After a bruising week, British Prime Minister Boris Johnson entered the warm embrace of his Conservative party's annual conference on Sunday vowing to ‘get Brexit done’.
Despite a string of parliamentary setbacks and a defeat in the Supreme Court, Johnson insists he will take Britain out of the European Union next month, with or without a deal with Brussels.
‘What we need to do is to move on. And the way to do that is to get Brexit done on October 31,’ he told BBC television in Manchester, northwest England, where the conference is taking place.
His tough stance has put him at odds with many of his own MPs in the House of Commons, who helped passed a law blocking a ‘no deal’ exit -- an outcome they fear would be hugely disruptive.
But the tough talk resonates with the pro-Brexit party members who elected him in July, and who held up signs on the conference floor with the ‘Get Brexit Done’ slogan.
In what is likely to be the centre-right party's final gathering before a general election, several ministers took the stage on Sunday repeating that only the Conservatives would deliver on the 2016 referendum vote to leave the EU.
‘While the difficulties caused by leaving without a deal will pass, the damage to our democracy in not getting Brexit done would endure and resound for much longer,’ said Michael Gove, the minister for Brexit preparations.
However, none of the ministers offered insight on how Johnson will overcome his main hurdle: getting a divorce deal with the EU in the next few weeks -- the only legal way to keep to the October 31 deadline.
- 'Model of restraint' -
Johnson has had a turbulent two months in office, having suffered seven successive defeats in the Commons -- in the process losing his majority.
He expelled 21 Conservative MPs when they backed a law requiring him to ask EU leaders to delay Brexit if he cannot get a deal by a summit on October 17-18.
After the Supreme Court ruled his suspension of parliament unlawful, Johnson challenged opposition parties to bring down his government -- but they spurned the chance.
In response, he has accused MPs of ‘surrendering’ to the EU.
His rhetoric drew accusations of stoking division, but he insisted Sunday he had been a ‘model of restraint’.
Senior minister Jacob Rees-Mogg later won a standing ovation when he told conference: ‘Parliament is now holding the people in contempt.’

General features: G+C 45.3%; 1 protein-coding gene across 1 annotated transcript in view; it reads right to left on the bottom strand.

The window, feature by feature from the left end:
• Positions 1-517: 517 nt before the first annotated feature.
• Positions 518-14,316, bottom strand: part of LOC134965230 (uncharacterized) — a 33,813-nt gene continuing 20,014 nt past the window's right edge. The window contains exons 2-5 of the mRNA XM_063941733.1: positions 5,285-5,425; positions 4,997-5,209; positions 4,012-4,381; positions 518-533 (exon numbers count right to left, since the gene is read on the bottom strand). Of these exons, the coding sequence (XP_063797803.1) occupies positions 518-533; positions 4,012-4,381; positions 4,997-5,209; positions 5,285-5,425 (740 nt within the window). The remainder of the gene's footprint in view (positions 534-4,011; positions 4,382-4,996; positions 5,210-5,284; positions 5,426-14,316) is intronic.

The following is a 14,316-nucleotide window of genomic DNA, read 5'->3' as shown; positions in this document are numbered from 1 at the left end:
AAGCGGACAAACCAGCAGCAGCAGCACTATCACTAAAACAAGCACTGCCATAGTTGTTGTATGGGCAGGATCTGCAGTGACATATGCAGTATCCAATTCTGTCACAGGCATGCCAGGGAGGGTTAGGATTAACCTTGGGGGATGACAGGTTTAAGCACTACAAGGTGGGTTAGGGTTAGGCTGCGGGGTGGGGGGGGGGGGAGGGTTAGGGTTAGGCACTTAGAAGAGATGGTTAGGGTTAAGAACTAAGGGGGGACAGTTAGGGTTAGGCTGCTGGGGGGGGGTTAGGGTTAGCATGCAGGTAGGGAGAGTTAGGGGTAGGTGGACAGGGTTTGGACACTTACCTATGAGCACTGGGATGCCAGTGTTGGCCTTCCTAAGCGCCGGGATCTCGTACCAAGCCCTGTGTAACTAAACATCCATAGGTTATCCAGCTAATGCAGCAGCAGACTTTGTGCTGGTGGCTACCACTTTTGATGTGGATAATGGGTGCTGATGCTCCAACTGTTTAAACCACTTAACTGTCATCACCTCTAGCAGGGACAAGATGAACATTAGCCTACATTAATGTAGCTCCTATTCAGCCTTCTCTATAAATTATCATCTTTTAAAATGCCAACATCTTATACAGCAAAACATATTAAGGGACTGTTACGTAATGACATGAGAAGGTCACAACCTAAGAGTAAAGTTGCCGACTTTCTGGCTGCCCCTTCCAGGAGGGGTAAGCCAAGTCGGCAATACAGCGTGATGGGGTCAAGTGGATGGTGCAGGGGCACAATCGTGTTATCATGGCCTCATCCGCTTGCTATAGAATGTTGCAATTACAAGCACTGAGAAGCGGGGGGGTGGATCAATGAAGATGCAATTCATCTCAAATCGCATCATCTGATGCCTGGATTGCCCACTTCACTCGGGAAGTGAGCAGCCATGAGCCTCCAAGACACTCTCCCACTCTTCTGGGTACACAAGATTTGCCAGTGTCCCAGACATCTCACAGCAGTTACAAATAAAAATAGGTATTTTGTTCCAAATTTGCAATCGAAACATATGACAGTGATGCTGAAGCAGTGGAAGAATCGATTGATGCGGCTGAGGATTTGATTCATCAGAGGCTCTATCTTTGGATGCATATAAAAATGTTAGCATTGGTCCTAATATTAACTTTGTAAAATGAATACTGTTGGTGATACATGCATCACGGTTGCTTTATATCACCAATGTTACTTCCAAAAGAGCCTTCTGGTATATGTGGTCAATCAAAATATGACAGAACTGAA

The four-day gathering risks being disrupted by parliamentary business in London.
Opposition MPs were furious at Johnson's decision to suspend parliament for five weeks in early September -- a move the Supreme Court quashed on Tuesday -- and refused to agree to the normal conference recess.
Some are threatening manoeuvres from Monday that could force ministers to race back to Westminster.
- Polls, but protests -
Main opposition Labour leader Jeremy Corbyn says he wants an election but will do nothing to bring it about until a ‘no deal’ Brexit is no longer possible.
But with parliament deadlocked, most commentators expect an election in the coming months -- and there is evidence that Johnson's stance is winning votes.
Two surveys this week, by YouGov and Opinium, put the Conservatives 11 and 12 points ahead of Labour, fuelled by the support of pro-Brexit voters.
The party also unveiled new health spending on Sunday, with further pre-election pledges expected over the coming days.
- 'Full propriety' -
Several thousand people protested outside the conference on Sunday against years of public spending cuts and the prime minister's stance on Brexit.
‘He's weak, he's scaremongering and spreading hate,’ said Emily Barr, a 22-year-old charity worker from Sheffield.
In a further headache for Johnson, a police watchdog is looking into whether he should face investigation over his links to a US tech entrepreneur.
The Sunday Times newspaper alleged he was having an affair with former model Jennifer Arcuri while he was London mayor.
It claims he failed to declare a series of potential conflicts of interest over benefits provided to her business.
The premier insisted on Sunday: ‘Everything was done with full propriety.’